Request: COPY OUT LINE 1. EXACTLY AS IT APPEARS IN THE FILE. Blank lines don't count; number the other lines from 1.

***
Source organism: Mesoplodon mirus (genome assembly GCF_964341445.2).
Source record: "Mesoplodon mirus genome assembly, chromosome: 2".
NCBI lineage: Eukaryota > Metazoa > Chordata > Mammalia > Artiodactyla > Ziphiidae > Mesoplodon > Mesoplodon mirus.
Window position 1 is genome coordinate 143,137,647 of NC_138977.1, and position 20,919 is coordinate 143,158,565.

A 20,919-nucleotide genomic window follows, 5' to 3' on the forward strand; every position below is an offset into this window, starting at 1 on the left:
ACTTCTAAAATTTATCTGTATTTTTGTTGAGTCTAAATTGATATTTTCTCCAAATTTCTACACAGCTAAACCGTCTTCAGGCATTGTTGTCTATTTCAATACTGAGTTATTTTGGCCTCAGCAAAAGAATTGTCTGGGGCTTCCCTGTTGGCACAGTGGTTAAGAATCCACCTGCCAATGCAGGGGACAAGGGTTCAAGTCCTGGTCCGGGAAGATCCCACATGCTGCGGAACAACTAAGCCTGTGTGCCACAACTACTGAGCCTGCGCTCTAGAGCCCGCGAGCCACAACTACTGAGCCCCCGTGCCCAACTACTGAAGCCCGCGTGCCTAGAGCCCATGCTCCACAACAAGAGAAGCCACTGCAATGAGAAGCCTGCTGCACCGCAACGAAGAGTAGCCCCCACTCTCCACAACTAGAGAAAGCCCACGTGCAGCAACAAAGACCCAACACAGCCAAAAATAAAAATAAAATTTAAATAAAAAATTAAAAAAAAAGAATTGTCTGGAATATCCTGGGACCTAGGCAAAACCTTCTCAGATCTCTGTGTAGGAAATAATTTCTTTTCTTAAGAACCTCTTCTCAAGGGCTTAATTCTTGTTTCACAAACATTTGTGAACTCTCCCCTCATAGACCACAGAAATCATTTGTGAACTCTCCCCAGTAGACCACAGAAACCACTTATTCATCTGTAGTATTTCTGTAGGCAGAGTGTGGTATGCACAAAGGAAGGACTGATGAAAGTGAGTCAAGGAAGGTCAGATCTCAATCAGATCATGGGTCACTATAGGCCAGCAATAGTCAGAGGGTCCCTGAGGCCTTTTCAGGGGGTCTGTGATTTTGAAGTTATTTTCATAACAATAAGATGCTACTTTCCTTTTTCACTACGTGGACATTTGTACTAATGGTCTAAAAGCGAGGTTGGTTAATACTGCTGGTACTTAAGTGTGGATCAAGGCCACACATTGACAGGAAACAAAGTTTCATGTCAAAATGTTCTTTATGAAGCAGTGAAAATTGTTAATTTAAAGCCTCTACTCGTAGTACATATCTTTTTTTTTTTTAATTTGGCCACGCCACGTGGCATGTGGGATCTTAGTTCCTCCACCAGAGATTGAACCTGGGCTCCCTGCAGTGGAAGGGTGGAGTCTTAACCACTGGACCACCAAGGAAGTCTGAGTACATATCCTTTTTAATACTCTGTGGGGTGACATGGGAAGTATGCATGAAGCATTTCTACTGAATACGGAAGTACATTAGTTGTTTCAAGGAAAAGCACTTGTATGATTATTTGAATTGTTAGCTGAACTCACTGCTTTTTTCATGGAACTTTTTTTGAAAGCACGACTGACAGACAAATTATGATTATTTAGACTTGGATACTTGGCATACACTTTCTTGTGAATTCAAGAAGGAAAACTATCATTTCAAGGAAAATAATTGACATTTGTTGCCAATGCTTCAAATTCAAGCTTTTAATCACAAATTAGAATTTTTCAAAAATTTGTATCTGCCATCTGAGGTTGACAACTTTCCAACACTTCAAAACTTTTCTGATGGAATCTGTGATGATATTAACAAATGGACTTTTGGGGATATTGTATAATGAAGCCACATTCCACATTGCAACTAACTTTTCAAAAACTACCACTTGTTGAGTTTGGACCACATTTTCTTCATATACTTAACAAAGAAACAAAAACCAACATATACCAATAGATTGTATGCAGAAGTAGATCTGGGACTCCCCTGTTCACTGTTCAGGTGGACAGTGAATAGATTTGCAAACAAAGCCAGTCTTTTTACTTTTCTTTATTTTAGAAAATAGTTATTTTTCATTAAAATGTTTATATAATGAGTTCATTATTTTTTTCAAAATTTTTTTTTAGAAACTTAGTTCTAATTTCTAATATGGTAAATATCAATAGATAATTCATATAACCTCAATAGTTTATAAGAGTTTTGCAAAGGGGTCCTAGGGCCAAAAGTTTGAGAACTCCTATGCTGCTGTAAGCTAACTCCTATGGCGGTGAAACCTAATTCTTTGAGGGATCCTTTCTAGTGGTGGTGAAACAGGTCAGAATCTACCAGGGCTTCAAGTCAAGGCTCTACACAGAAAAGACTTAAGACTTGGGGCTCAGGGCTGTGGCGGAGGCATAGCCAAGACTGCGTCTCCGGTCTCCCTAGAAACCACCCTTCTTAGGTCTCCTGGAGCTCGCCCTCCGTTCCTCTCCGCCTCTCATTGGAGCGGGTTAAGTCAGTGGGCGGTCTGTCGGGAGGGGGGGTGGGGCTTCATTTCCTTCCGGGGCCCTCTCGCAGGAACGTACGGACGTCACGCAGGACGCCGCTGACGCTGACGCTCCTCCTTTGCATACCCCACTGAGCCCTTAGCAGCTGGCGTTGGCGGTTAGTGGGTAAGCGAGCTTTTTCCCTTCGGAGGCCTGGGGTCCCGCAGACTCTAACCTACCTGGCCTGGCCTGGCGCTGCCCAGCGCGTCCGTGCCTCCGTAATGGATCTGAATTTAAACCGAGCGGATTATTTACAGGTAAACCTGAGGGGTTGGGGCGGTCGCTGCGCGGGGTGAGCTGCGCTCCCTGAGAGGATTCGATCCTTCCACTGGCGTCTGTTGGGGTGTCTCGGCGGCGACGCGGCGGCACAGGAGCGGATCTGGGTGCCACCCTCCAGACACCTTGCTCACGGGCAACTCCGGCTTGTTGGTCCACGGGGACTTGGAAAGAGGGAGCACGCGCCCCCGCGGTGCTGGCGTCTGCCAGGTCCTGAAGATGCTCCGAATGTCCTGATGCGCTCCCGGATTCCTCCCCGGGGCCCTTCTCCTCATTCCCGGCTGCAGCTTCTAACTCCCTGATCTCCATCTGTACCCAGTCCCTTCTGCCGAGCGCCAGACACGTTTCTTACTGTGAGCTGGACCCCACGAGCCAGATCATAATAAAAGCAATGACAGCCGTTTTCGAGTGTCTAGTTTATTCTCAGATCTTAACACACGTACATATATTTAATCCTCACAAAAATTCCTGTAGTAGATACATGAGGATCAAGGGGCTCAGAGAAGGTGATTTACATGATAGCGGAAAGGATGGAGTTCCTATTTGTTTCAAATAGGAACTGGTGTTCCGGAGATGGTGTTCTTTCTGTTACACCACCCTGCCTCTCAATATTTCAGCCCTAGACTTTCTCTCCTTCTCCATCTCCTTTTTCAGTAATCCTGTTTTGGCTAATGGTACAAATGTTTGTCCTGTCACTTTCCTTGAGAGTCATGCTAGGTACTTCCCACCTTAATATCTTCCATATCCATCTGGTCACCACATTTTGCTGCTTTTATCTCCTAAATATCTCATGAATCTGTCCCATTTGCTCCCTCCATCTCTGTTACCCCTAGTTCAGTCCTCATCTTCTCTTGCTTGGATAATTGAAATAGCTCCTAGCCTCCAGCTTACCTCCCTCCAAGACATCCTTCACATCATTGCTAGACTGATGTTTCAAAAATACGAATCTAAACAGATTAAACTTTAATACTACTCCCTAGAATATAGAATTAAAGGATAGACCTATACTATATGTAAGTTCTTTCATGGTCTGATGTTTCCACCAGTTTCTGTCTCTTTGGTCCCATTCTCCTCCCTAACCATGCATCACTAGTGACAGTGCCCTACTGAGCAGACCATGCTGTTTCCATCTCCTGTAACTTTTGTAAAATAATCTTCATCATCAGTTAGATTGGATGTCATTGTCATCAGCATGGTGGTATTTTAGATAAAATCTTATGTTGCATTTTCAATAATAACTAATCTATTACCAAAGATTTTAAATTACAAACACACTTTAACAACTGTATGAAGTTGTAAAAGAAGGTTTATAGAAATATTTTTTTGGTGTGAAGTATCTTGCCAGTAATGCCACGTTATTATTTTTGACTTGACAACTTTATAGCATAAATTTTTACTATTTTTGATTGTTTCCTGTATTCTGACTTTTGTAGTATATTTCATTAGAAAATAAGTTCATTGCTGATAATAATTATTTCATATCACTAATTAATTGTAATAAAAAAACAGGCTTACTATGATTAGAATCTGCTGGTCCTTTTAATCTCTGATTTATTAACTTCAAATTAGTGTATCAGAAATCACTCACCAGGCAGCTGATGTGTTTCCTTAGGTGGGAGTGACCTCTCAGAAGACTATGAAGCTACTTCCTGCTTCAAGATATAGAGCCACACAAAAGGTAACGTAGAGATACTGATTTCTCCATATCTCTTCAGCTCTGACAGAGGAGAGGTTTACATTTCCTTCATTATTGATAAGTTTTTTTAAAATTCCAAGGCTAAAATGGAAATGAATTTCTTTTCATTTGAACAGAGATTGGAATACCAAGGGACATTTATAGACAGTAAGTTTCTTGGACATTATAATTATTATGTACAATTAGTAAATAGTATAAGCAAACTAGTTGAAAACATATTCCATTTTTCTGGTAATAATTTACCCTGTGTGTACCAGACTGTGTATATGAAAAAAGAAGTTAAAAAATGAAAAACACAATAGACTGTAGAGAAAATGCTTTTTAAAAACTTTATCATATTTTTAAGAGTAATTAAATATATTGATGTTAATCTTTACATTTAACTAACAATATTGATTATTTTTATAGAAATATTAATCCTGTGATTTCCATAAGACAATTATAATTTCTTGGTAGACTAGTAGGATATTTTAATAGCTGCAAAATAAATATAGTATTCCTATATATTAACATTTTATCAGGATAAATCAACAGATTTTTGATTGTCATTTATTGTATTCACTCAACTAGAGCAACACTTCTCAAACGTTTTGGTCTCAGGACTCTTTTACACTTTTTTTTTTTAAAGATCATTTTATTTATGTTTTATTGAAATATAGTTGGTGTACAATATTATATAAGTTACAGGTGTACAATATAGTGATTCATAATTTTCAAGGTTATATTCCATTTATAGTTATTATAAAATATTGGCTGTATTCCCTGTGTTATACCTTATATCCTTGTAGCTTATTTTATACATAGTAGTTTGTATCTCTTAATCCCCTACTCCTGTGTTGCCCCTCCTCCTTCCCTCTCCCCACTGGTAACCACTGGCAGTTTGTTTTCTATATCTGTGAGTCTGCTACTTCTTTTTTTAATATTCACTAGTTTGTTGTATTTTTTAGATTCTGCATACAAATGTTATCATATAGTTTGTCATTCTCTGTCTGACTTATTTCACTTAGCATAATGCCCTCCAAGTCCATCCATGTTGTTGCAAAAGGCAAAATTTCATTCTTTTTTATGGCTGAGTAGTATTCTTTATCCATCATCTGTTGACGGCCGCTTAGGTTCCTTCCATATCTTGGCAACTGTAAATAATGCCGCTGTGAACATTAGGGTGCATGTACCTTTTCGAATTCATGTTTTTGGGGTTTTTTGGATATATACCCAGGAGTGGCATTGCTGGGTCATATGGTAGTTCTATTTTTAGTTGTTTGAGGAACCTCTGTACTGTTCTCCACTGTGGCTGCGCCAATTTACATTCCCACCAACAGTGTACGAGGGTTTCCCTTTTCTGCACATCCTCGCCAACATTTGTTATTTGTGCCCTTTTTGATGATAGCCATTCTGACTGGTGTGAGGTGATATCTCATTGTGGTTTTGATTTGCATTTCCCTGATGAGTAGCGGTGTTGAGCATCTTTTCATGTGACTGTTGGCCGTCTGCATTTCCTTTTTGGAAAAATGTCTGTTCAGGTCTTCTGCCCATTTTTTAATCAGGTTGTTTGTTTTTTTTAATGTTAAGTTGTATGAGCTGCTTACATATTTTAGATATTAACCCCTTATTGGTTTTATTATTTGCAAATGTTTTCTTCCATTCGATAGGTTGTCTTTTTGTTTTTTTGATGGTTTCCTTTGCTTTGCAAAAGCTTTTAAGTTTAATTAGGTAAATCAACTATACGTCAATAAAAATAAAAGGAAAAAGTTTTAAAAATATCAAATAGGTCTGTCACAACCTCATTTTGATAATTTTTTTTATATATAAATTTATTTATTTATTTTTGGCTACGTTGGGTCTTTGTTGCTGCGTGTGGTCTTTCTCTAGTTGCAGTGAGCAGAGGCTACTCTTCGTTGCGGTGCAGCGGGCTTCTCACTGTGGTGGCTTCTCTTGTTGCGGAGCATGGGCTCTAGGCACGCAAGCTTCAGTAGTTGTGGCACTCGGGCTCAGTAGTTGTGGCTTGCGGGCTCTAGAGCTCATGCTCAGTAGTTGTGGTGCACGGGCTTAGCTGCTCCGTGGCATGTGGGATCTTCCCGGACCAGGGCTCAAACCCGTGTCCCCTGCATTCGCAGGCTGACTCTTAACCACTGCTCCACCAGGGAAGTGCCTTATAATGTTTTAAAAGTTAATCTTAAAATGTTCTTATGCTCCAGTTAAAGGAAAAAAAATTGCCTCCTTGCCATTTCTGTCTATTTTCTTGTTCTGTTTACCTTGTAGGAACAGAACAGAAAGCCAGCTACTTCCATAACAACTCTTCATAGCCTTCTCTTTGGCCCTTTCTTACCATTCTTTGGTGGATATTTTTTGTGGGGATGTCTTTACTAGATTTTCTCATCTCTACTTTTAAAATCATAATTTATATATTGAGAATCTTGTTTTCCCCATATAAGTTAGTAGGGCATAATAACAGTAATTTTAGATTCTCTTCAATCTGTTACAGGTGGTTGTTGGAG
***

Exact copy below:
Source organism: Mesoplodon mirus (genome assembly GCF_964341445.2).